Professor of Neuroscience, Brown University
The process(es) by which the brain forms a long-lasting sensory-motor associations remains incompletely specified, particularly at the brain systems level, Prior work has provided substantial support for a significant neocortical and basal ganglia role in learning new skills and habits, motor sequences, and arbitrary stimulus-response associations. We will discuss brain substrates of motor learning using behavioral and neuroimaging approaches in healthy humans and patients with basal ganglia dysfunction.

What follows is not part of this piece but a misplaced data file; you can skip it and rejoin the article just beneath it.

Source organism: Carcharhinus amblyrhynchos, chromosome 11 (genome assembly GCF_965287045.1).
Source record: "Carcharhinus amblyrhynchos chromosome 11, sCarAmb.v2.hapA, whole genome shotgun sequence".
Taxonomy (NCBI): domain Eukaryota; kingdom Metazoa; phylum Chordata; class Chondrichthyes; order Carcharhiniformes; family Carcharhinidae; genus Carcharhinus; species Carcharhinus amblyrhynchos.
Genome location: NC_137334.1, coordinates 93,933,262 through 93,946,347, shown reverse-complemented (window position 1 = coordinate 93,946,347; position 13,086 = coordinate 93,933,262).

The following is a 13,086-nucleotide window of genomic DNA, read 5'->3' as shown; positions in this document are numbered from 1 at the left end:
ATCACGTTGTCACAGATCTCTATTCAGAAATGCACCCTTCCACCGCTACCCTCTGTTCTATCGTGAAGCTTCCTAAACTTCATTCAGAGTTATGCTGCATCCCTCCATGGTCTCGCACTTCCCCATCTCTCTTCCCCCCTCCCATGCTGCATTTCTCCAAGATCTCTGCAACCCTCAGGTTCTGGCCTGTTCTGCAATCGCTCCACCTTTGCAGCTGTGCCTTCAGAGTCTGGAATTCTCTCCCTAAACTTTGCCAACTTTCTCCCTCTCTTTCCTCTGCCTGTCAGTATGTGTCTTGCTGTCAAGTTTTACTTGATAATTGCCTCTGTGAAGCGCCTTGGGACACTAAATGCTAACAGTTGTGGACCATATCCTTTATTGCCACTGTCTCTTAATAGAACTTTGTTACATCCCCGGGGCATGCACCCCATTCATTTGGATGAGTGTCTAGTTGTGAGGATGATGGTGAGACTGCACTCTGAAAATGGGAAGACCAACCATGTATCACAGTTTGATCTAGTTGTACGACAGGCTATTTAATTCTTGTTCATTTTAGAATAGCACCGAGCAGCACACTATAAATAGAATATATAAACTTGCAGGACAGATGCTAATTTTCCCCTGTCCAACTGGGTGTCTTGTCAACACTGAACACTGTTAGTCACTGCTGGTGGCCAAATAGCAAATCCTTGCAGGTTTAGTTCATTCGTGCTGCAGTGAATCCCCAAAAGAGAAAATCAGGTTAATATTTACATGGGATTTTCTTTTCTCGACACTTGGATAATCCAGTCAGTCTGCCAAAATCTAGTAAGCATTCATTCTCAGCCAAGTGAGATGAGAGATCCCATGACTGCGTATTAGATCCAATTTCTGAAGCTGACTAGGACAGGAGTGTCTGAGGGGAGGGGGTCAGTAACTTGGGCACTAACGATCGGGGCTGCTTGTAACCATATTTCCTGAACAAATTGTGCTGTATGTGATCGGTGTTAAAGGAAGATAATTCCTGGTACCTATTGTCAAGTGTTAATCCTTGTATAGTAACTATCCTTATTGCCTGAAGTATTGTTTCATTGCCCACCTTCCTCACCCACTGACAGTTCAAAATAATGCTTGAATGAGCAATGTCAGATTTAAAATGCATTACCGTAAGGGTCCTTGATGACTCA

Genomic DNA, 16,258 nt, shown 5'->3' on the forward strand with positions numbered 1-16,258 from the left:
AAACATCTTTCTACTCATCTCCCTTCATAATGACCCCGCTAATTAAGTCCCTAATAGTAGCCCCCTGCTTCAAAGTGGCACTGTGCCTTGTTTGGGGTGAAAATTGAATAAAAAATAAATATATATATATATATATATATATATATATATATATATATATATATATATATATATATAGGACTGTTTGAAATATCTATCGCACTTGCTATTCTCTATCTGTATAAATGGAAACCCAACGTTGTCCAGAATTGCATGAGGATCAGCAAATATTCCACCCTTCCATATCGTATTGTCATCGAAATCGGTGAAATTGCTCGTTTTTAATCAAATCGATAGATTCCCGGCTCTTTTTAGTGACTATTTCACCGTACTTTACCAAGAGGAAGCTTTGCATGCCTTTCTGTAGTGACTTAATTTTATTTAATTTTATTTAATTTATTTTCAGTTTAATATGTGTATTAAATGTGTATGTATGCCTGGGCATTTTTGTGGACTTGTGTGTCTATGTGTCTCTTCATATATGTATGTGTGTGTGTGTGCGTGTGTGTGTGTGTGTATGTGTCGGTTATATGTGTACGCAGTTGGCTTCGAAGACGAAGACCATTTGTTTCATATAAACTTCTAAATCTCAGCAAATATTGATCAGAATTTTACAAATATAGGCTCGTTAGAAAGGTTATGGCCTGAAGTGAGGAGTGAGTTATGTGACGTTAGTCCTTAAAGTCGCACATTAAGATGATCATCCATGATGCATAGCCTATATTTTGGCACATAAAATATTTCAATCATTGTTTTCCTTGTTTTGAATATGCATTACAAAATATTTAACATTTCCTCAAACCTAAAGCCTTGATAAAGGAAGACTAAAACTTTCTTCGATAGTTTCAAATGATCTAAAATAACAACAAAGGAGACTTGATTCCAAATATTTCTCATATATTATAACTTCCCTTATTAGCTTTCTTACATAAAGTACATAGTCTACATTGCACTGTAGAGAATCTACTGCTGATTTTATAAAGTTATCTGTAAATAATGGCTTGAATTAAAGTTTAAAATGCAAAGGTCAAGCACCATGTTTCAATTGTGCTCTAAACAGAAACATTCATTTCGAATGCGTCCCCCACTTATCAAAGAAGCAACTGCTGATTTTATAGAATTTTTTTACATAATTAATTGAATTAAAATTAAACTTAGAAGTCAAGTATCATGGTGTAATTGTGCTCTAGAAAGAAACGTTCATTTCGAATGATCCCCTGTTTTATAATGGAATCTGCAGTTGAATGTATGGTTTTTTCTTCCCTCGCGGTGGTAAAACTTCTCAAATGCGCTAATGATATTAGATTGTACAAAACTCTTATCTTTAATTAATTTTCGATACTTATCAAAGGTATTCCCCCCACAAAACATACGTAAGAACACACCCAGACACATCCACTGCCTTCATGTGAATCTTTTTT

Tuesday, February 5, 2019 at 3:00pm to 4:00pm
SSRC West, The Great Room 130 Flagg Rd.
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